3 Tips To Start A Corporate Social Responsibility (CSR) Program In Your Organization
Corporate social responsibility (CSR) has been a hot topic over the last decade and continues to be an excellent avenue for organizations to make their mission, vision, and values actionable no matter what size company you have. Many large multinational corporations have dedicated divisions and members of their executive team directly responsible for CSR activities including the likes of Nike, Starbucks, and BP to name a few. While your business may not be a multinational corporation, there are lessons both good and bad on how to implement a CSR program by looking at the CSR actions of large multinationals.
Tip 1: Start locally. If you are a smaller business say under 250 employees, and you are primarily in a single or couple of locations, what are the social, financial, or environmental issues in your local area? Do any of these problems align with what your business provides for services or products? How can your organization “get involved” with helping local non-profits or schools to drive community involvement? Does your company have a volunteer day, where everyone gets out of the office and supports with volunteer hours? These are easy first entry steps to engage in CSR activities. First, you should run an engagement survey with your employees and see what topics of interest your company should get involved in. CSR is a great way to foster employee engagement where initiatives can be a bottom-up process of inclusion instead of a top-down mandate. A recent Deloitte survey shows 6 in 10 Millennials cite a “sense of purpose,” as part of the reason they chose to work for their current employers. How does your organization make your sense of purpose tangible?
Tip 2: Be genuine with your intentions for engaging in CSR. Don’t use CSR as a marketing or PR ploy, participate in activities for the betterment of the communities you work in because you actually care about their well-being. This is where you can learn from the mistakes of some multinationals who get caught with their pants down by government agencies and human rights groups. Let’s take BP for example; BP has a very comprehensive CSR program, their most recent sustainability report was just released the first week in April 2017 here is a link to a copy.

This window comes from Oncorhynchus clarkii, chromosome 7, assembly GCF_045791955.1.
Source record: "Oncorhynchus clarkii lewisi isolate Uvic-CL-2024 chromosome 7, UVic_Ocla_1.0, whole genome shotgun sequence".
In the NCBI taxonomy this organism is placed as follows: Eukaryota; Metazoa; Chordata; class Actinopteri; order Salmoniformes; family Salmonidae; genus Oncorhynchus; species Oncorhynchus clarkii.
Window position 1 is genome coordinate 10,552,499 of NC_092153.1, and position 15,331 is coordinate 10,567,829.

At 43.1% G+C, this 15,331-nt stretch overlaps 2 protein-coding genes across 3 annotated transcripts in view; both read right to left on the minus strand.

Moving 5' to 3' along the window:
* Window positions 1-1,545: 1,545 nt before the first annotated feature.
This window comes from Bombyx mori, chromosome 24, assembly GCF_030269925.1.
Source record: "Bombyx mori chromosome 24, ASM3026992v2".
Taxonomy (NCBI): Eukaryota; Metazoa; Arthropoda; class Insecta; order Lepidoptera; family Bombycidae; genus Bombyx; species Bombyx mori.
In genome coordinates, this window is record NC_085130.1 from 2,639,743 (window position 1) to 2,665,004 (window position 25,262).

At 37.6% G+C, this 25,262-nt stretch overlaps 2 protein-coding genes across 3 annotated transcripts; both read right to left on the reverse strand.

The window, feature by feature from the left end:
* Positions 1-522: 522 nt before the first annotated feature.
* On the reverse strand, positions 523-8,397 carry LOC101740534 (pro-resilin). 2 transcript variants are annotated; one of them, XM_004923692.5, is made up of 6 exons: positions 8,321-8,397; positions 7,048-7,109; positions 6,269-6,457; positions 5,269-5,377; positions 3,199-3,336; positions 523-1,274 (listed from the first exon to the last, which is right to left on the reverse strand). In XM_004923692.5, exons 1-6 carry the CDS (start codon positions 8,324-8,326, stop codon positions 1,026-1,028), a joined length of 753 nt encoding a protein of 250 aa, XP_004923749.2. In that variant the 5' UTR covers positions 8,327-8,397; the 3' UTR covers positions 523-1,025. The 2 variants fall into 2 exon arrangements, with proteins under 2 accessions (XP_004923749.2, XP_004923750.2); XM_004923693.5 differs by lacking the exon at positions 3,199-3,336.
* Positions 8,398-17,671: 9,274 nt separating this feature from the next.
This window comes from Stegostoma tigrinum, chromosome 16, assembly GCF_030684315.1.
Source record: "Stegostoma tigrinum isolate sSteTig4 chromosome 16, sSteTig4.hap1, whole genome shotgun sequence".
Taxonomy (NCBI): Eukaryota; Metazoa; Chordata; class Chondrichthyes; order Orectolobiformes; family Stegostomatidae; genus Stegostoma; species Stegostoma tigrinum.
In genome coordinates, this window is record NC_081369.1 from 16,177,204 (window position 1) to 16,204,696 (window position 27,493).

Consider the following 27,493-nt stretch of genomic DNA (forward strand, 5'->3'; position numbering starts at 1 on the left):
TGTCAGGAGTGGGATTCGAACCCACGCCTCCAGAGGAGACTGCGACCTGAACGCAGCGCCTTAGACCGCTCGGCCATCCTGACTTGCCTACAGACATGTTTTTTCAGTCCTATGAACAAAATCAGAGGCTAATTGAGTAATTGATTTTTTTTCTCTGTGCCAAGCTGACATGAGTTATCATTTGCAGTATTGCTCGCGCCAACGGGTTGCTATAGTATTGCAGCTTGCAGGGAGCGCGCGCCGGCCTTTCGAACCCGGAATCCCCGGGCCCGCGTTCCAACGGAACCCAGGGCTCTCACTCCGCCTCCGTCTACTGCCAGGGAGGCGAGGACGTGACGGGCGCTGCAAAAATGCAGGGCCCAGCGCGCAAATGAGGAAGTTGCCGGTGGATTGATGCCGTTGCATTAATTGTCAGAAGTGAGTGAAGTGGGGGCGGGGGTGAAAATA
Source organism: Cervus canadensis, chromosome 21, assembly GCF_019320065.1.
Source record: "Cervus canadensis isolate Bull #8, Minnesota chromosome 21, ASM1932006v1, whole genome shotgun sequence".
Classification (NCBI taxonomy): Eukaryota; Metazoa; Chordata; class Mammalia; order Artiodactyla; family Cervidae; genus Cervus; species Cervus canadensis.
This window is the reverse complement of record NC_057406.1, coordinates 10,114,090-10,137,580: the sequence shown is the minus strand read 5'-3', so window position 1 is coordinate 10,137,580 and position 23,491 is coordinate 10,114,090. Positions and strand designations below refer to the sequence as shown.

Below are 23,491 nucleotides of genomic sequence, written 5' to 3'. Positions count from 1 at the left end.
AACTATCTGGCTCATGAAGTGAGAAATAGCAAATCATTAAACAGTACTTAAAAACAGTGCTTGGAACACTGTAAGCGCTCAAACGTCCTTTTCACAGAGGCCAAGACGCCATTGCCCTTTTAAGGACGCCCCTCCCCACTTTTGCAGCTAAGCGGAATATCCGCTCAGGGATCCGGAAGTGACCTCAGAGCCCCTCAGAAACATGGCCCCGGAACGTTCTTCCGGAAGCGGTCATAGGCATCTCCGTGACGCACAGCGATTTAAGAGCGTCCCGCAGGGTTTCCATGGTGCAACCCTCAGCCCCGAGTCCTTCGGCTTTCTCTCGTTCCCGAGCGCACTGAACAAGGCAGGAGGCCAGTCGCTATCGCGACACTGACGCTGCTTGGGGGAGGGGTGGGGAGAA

They have goals that revolve around climate change, safety, support for local communities, human rights, and environmental impact. These are great, and any movement of the needle in the correct direction on any of these topics should serve as a win to communities and BP. However, BP has also notoriously been fined for lack of adhering to many of the regulations around these subjects. Some academics believe many companies are partaking in CSR to simply “greenwash”, this is when a corporation promotes green-based environmental initiatives or images but operates in a way that is damaging to the environment or in an opposite manner to the goal of the announced initiatives.
Tip 3: What CSR model works for you? There are different models on how to implement CSR programs, one of the most popular is the stakeholder model. The stakeholder model engages company stakeholders both internal and external to participate in the CSR program. This means leveraging your investors, internal staff, members of your supply chain or vendors, and of course your customers. Starbucks does a great job of this by leveraging their supply chain to source from ethically grown coffee producers, provides micro financing to farmers, and facilitates customer involvement for community service volunteer hours. CSR provides your organization the ability to deepen customer relationship through activities that support community involvement without a hidden agenda. I like to say the by-product of CSR is a deposit of social equity into your community.
I thought I would end with an example of a small multinational company’s CSR initiatives to spark some ideas. The company in question is called TPD; they are an HR and Workforce solutions company located in the Pacific Northwest with clients across the US and Canada. They provide HR consulting, talent acquisition, and staffing services. One of the major service centers for this company is Vancouver, BC, where there has been an accelerating homelessness population over the last decade. TPD has decided to incubate a non-profit organization in partnership other social assistance programs in the area to assist the disenfranchised to find work and housing. TPD has over 36 years of workforce solutions experience so leveraging that experience to help this growing population gain access to jobs and shelter is a program that makes sense for them to stand behind. I ask you, what does your company specialize in? Can you leverage your expertise for the benefits of others?
Originally published at www.huffingtonpost.com on May 3, 2017.